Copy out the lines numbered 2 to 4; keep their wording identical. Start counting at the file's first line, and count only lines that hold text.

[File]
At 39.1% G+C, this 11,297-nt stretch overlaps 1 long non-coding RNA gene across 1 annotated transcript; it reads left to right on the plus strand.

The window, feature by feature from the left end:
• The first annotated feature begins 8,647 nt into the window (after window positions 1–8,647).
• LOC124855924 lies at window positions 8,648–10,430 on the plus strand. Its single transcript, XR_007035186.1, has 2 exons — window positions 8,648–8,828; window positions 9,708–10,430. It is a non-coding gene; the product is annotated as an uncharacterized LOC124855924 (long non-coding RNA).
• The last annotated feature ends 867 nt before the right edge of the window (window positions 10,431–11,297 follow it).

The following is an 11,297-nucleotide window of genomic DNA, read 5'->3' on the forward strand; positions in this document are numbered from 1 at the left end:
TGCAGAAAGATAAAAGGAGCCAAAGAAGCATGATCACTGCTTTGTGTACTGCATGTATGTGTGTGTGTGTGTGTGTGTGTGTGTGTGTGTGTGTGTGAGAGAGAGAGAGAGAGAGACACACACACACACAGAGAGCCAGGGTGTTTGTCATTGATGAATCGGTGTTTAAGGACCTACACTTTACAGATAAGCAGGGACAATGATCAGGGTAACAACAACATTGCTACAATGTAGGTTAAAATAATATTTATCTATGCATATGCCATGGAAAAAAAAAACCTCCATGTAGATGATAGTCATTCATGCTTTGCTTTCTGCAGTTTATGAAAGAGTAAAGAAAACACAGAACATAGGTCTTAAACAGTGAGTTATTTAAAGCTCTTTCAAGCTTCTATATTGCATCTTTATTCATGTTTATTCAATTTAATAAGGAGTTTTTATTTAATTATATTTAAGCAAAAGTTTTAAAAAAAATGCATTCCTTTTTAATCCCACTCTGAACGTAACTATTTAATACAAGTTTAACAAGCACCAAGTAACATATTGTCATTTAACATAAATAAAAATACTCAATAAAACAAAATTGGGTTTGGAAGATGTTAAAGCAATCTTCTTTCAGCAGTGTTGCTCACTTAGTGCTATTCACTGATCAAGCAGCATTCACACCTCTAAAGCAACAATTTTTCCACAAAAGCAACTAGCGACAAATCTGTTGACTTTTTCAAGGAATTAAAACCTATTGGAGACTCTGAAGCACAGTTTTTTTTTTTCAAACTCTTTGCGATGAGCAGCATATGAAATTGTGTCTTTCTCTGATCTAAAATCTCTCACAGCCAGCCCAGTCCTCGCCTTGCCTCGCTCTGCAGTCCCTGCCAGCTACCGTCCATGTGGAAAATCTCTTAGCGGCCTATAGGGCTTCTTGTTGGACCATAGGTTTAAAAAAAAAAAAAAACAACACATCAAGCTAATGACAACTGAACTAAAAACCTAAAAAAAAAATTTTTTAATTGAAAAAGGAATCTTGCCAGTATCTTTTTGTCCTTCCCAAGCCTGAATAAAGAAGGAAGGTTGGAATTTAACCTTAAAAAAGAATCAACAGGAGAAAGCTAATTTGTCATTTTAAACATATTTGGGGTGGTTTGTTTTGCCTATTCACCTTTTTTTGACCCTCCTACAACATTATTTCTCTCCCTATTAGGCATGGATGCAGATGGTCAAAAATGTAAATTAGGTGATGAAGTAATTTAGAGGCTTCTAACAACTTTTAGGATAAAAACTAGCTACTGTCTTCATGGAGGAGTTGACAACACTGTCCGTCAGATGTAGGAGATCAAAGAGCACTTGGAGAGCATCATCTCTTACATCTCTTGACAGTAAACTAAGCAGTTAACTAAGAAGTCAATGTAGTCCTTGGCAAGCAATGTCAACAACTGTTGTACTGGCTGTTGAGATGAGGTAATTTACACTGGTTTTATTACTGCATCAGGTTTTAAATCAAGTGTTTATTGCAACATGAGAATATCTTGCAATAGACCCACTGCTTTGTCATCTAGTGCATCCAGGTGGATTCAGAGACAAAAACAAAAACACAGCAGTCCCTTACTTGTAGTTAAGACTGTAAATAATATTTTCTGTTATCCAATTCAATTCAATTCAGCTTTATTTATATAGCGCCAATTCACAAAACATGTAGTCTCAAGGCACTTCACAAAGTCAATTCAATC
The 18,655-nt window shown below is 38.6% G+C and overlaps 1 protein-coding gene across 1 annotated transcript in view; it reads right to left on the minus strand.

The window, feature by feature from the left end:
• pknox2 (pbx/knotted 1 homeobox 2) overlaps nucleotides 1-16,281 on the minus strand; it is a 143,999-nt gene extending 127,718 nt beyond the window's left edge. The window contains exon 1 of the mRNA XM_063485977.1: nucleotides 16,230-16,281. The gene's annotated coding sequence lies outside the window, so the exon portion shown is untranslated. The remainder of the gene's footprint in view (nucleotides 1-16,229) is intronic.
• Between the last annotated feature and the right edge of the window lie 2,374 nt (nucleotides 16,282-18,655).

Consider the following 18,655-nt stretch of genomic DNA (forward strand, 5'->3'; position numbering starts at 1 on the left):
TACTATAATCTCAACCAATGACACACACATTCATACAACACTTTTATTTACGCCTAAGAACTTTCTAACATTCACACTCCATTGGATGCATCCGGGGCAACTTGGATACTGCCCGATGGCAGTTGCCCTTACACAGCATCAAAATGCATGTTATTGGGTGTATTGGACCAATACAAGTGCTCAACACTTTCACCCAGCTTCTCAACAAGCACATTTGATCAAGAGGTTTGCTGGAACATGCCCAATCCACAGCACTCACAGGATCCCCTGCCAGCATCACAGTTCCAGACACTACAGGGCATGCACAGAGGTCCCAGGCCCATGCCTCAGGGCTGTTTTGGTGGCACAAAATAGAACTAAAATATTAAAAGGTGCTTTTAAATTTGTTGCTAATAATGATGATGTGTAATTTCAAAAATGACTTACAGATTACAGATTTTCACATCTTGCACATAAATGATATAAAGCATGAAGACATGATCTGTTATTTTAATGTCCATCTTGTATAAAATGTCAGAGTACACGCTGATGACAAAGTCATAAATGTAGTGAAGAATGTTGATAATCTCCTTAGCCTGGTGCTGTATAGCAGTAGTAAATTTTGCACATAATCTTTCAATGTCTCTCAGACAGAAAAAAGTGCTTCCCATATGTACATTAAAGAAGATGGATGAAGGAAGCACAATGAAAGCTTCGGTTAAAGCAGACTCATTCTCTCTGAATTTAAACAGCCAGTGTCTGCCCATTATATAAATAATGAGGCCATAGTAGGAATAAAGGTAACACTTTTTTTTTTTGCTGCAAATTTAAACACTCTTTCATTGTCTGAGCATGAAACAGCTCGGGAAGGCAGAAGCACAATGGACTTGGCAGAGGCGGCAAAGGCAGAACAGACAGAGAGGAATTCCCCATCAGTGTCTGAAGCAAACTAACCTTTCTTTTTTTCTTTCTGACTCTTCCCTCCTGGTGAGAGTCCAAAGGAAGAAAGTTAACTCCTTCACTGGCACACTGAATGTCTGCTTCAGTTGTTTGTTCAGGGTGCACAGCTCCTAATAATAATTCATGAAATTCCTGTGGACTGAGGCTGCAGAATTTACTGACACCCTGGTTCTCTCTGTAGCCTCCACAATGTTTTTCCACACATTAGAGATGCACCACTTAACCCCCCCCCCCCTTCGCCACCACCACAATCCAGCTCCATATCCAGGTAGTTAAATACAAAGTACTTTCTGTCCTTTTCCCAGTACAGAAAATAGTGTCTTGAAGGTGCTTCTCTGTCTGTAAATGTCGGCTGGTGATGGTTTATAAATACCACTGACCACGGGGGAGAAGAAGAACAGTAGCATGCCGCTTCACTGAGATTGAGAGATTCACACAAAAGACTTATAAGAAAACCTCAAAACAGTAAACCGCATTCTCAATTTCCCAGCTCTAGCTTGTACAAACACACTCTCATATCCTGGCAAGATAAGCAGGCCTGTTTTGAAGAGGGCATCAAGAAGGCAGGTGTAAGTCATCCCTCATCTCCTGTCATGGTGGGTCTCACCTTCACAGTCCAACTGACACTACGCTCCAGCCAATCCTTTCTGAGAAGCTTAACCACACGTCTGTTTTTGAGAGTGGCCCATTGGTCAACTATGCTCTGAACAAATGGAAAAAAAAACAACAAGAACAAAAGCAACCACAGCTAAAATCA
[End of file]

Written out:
The window, feature by feature from the left end:
• The first annotated feature begins 8,647 nt into the window (after window positions 1–8,647).
• LOC124855924 lies at window positions 8,648–10,430 on the plus strand. Its single transcript, XR_007035186.1, has 2 exons — window positions 8,648–8,828; window positions 9,708–10,430. It is a non-coding gene; the product is annotated as an uncharacterized LOC124855924 (long non-coding RNA).